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17th Mar 2020 - 6th Apr 2020

Seasons – Martin Whitworth

Christchurch painter Martin Whitworth graduated from the University of Canterbury School of Fine Arts in 1983. Since then he has developed a strong reputation as a skilled draughtsman, colourist, craftsman and accomplished artist, using minimal lines, flat colour planes and collage to present a spare, edgey, graphic narrative rich with figurative detail.


When Whitworth gets it right, his efficiency of line is remarkable, and he is clearly and exceptional draughtsman.
— Wayne Lorimer, review of Paintings/Drawings 1997

Whitworth, winner of the 2001 CoCA Award, deftly combines drawing with thinly brushed paintwork in his ‘Finished Draft for a Manifesto’ [Spring], a statement of his views on the current state of art. Texture, for Whitworth, is clearly passé.
— Robyn Ussher, review of CoCA Award/Guthrey Travel Award

‘The human body is still central to western art and it can never be bumped off the pedestal as far as I’m concerned. I made my decision to stay with it many years ago. I believe that if you find your métier you should stay with it and wring its neck; squeeze everything you can out of it.’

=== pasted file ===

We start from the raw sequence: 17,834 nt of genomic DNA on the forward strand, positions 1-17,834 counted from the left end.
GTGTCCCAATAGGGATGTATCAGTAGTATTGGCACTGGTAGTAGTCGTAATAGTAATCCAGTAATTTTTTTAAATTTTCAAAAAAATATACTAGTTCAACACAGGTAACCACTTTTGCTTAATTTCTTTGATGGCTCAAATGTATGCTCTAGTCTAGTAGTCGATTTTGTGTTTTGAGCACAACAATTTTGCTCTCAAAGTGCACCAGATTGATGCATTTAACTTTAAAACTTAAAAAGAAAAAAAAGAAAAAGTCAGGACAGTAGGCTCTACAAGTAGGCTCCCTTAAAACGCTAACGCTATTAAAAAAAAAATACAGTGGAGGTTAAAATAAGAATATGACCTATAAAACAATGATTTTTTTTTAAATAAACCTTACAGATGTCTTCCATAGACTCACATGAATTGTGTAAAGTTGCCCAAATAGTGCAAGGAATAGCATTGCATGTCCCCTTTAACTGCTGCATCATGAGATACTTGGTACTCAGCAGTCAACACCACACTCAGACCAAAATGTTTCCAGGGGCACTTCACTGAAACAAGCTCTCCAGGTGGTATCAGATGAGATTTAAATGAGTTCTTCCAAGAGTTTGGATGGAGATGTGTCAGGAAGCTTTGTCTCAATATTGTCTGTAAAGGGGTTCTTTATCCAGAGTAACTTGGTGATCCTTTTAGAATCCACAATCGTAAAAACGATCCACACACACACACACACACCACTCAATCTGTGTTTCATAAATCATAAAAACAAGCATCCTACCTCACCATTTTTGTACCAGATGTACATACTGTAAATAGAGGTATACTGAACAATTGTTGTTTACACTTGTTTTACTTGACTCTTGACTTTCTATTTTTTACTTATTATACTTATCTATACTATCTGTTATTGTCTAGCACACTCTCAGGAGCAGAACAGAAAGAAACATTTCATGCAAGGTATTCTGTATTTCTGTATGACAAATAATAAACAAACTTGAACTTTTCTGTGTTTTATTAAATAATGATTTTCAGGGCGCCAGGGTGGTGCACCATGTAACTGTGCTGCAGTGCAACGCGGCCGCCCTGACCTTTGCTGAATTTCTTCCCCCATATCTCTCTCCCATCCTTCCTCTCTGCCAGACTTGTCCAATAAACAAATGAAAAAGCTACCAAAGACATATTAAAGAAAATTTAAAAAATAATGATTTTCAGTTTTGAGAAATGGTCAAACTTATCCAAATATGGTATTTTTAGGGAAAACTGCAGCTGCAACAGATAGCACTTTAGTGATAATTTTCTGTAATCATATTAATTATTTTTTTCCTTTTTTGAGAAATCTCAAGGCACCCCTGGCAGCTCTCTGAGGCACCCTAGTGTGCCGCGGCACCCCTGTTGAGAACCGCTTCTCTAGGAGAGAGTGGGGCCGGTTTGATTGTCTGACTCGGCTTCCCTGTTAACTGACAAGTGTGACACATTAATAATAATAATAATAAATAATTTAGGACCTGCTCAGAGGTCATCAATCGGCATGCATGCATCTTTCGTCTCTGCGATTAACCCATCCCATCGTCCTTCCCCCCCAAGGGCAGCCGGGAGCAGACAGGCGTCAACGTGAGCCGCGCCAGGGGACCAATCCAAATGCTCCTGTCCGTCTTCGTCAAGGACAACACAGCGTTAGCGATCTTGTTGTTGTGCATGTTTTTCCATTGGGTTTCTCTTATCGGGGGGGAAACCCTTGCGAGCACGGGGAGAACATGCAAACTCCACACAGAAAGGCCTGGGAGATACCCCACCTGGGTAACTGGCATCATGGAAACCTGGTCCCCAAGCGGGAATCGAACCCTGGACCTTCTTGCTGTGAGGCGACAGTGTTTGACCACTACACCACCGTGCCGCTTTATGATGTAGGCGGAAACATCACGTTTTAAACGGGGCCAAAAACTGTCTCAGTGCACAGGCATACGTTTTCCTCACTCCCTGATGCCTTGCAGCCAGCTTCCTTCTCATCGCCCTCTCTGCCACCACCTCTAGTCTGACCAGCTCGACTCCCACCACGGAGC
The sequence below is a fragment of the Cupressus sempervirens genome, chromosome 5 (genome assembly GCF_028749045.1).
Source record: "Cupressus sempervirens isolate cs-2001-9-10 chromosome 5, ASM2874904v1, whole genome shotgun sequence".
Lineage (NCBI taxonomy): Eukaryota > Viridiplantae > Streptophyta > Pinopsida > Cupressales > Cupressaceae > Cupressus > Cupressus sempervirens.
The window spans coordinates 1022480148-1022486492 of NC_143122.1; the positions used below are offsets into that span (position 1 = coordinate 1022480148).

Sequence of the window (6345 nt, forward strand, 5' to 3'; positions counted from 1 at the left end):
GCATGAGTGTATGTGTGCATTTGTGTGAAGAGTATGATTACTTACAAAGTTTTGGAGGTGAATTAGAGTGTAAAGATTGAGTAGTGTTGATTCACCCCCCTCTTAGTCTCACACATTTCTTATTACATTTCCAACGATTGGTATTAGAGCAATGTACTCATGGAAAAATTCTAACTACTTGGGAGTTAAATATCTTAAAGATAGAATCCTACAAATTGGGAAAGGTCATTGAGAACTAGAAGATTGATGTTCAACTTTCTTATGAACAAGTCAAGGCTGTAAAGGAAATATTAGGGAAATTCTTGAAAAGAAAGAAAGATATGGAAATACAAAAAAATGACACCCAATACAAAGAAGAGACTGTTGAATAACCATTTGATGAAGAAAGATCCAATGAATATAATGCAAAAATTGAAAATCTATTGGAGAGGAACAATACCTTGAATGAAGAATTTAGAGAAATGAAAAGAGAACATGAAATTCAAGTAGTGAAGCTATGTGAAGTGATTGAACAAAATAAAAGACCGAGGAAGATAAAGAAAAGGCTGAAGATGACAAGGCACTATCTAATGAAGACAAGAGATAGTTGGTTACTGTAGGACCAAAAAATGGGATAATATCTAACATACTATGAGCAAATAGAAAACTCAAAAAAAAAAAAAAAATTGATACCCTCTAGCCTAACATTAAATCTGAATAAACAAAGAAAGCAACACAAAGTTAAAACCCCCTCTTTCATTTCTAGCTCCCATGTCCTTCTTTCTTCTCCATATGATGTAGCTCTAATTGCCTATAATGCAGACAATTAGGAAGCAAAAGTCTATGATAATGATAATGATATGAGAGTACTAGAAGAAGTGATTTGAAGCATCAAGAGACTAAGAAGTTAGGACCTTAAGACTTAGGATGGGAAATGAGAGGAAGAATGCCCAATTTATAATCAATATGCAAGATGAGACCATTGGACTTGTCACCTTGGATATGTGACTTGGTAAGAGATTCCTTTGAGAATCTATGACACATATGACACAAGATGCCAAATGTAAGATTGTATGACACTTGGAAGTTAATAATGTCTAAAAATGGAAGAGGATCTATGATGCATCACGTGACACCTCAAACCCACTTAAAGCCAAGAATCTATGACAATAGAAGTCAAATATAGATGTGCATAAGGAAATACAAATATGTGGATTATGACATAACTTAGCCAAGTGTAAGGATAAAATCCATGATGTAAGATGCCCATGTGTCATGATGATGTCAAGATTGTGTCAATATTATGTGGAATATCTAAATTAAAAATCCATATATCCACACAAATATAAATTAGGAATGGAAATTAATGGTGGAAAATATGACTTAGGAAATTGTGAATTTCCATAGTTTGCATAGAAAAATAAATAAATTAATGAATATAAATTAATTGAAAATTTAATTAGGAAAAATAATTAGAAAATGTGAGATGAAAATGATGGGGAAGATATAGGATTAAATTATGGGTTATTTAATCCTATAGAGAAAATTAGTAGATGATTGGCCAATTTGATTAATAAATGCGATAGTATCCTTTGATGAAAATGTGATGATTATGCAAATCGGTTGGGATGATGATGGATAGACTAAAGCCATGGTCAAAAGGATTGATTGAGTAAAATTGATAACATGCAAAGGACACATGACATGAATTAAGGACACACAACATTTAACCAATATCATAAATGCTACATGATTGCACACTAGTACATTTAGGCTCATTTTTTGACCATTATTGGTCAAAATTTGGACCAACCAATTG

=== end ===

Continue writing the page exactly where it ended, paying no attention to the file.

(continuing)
­— Martin Whitworth, quoted in ‘Body of Evidence’ by Adrienne Rewi

Whitworth is probably as good a New Zealand proponent of freaked-out New Objectivity and painter of the emotional detritus of modern life as Jeffrey Harris. As with [R B] Kitaj, Whitworth’s draughtsmanship contrives a successful synthesis out of philosophy, sex, political feeling, paranoia, the literary and art history in the eternal war between Bohemia and Philistia. And he can draw.
— Andrew Paul Wood, ‘Flat lot of good’

No one-note minimalist, Whitworth gives it heaps. Formally and emotionally, his art throngs. His paintings are crammed with jarring leaps between modelled forms, flat zones of colour, collage elements, even sculpture: nails puncture the surface, canvas is butted and layered, wire is used as a kind of sculptural drawing, and these athletic deconstructions of the stretched canvas are played off against breathtakingly precise draughtsmanship.
— Justin Paton, review of Themes and Variations

SpringMartin Whitworth
SummerMartin Whitworth
AutumnMartin Whitworth